Nano and microstructural design of advanced materials: a by M. A. Meyers, M Sarikaya, R. O. Ritchie

By M. A. Meyers, M Sarikaya, R. O. Ritchie

The significance of the nanoscale results has been famous in fabrics learn for over fifty years, however it is barely lately that complex characterization and fabrication equipment are allowing scientists to construct constructions atom-by-atom or molecule-by molecule. the knowledge and keep an eye on of the nanostructure has been, to a wide volume, made attainable by means of new atomistic research and characterization tools pioneered via transmission electron microscopy. Nano and Microstructural layout of complicated fabrics specializes in the powerful use of such complex research and characterization strategies within the layout of fabrics. * Teaches potent use of complex research and characterization tools at an atomistic point. * comprises many aiding examples of fabrics during which such layout ideas were effectively utilized.

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Ion-assisted coatings, ion implantation, thermal spraying, as well as electron and laser beam treatments) [ 1,2]. Not all of these methods involve hardening of the surface layer. The change of the 35 J. Kusinski and A. Woldun 36 surface layer properties can also be obtained by changing its microstructure and/or chemical composition. Laser surface melting found many practical applications, as a method of formation of rapidly resolidified surface layers with many advantageous properties. Indeed, laser melting can harden alloys that cannot be hardened so effectively by laser transformation hardening.

9: TEM micrographs: (a) - bright field; (b) - dark field images and related electrc n diffraction pattern taken from the laser-alloyed zone. Laser surjuce alloying of carbon steels with tantalum, silicon and chromium 41 Such structure is characterized by a relatively high hardness level ranging from 700 - 1600 pHV, depending on quantity of silicon in the alloyed layer [8] The TEM microscopy studies revealed that there were three structural components acicular martensite, femte and retained austenite in the LA2 As was already mentioned, femte and austenite crystals were formed during crystallization of the silicon rich laser melted zone Microprobe analysis showed that silicon distnbution in that zone was not uniform The highest Si quantity was measured in the central areas of the alloyed zone (about 6 5% of Si), whereas, near the surface and near the bottom of the alloyed zone Si concentration was = 4% [8] Ihe I b M examinations did not show presence of SIC powder particles It seems that SIC dissolved completely in the melted pool Figure 8b shows a thick plate of retained austenite present between two martensitic needles Presence of retained austenite was confirmed by SAD patterns Figures 9 are the bright (9a) and dark field (9b) images presenting, interlath, thin films of retained austenite Alloying with chromium Similar to the case of laser alloying with tantalum and silicon, the influence of laser output power and scanning velocity on dimensions and microstructure of the chromium laser-alloyed layer (LML) was Figure 10: a) - Optical image of the crosssection of the surface alloyed layer and SEM images of b) - the laser-alloyed zone (LAZ) and c) - the heat affected zone (HAZ), laser surface alloying with chromium using non-organic binder in the slurry evident With increased scanning velocity, the laser beam-sarnple interaction time decreases and less laser energy is absorbed by irradiated matenal The same was observed with decreased output power Indeed, the size of the laser-alloyed (LAZ) and heat-affected zones (HAZ) decreased too In such case, the laser beam melts only the pre-deposited layer of Cr and a limited, thin layer of the base material As a result, the melted zone was highly enriched with chromium and carbon (in the case of using an organic binder in the slurry) The OM and SEM micrographs in rigure 10 show typical cross-section of the surface layer after laser alloying Lath martensitic structure, coarser than that observed in the heat-affected zone, was characteristic for the matenal alloyed with chromium (for pre-deposited chromium layer with non-organic binder) Figures 11 a - c are the microprobe line scans showing chromium distribution in the laser-alloyed layers The analysis was done for samples laser treated at constant g = 0 13 mm and V = 12 mmis, and with variable laser power (a) - P = 1 35 kW, (b) - P = 1 5 kW and (c) - P = 1 8 The depth of the substrate melted layer increase with the laser power, hence, for the same scanning velocity and the same thickness of the pre-deposited chromium powder layer, the alloyed zone was thicker and contained less chromium The dendritic structure of the melted zone was again evident when an organic binder was used (Figures 12a and b) The chemical compositions in the dendritic and the interdendritic regions at the middle part of the J.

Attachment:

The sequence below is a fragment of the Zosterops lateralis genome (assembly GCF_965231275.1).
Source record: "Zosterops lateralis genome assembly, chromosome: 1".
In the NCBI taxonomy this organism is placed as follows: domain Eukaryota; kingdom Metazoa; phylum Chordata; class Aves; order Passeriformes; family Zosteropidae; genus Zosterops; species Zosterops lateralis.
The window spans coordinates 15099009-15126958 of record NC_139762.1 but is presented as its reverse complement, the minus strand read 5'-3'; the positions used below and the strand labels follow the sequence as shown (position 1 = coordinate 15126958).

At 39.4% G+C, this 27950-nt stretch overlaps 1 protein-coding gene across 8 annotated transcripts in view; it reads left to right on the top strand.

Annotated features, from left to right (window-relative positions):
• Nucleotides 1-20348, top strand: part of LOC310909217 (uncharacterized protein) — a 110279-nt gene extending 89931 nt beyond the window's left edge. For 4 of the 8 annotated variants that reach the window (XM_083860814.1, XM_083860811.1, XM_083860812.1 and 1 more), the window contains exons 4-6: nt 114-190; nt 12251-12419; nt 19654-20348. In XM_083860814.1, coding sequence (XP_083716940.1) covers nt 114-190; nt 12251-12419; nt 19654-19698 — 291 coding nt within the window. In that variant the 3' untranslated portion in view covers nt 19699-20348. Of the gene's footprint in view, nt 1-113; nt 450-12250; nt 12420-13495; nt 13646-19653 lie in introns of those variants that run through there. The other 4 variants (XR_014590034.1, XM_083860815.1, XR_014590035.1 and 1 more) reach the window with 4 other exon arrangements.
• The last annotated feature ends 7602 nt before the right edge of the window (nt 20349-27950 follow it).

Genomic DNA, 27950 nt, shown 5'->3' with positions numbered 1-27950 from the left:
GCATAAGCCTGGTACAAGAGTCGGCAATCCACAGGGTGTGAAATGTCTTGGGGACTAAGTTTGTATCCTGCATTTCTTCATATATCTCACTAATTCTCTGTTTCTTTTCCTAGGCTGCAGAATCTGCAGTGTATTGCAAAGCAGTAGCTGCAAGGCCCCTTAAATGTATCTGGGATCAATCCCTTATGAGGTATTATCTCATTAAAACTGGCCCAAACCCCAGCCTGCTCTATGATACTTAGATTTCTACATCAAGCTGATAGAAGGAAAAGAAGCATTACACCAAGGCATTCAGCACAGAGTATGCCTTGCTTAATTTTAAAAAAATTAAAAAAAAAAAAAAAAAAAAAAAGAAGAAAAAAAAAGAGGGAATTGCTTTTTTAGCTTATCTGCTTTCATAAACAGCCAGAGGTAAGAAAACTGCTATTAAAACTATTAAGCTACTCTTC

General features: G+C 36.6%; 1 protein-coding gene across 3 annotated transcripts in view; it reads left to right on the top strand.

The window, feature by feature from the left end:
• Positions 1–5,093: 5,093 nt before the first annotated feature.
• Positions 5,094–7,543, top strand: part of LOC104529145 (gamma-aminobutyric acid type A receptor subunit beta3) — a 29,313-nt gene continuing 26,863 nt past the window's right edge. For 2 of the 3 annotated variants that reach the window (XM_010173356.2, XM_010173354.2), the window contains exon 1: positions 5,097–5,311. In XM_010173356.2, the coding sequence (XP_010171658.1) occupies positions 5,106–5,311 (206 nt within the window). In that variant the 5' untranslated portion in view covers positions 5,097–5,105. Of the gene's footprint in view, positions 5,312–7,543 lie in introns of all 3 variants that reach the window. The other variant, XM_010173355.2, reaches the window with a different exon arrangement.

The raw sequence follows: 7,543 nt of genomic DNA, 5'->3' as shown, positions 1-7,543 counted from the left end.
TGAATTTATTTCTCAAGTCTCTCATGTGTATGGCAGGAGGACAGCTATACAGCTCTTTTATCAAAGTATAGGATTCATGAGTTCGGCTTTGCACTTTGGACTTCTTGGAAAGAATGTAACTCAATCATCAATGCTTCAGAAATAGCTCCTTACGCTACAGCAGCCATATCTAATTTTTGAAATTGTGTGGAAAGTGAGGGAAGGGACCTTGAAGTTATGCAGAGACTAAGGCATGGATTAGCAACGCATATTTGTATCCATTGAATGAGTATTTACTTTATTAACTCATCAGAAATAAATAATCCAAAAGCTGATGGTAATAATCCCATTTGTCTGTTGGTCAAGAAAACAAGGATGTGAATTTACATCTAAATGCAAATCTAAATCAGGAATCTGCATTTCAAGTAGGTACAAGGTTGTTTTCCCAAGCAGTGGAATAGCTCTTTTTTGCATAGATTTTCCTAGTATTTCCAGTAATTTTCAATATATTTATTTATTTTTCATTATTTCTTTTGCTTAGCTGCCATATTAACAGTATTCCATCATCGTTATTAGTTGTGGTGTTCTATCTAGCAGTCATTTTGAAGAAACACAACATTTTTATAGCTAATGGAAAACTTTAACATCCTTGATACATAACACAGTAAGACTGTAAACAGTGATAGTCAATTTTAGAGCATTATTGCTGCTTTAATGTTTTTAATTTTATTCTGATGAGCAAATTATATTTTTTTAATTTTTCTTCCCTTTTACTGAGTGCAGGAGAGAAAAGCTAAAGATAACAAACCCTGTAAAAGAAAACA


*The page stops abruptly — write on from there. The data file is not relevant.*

S. L. (1999)J. Nucl. Mat. 274,299. B. Williamset al. Wynblatt, P. and Takashima, M. (2001) Interface Science 9, 265. Krauss, G. (2001) Metall. and Muter. Trans. A 32A, 861. M. (1997). Interfaces in Materials. Wiley, New York, NY. P. W. (1995). Interfaces in Crystalline Materials. Oxford University Press, Oxford, UK. B. W. (1976) Acta metall. 24, 323. R. B. (1986). In: Interface Migration and Control of Microstructure, pp. H. and Walter, J. ). American Society for Metals, Metals Park, OH. Doig, P.

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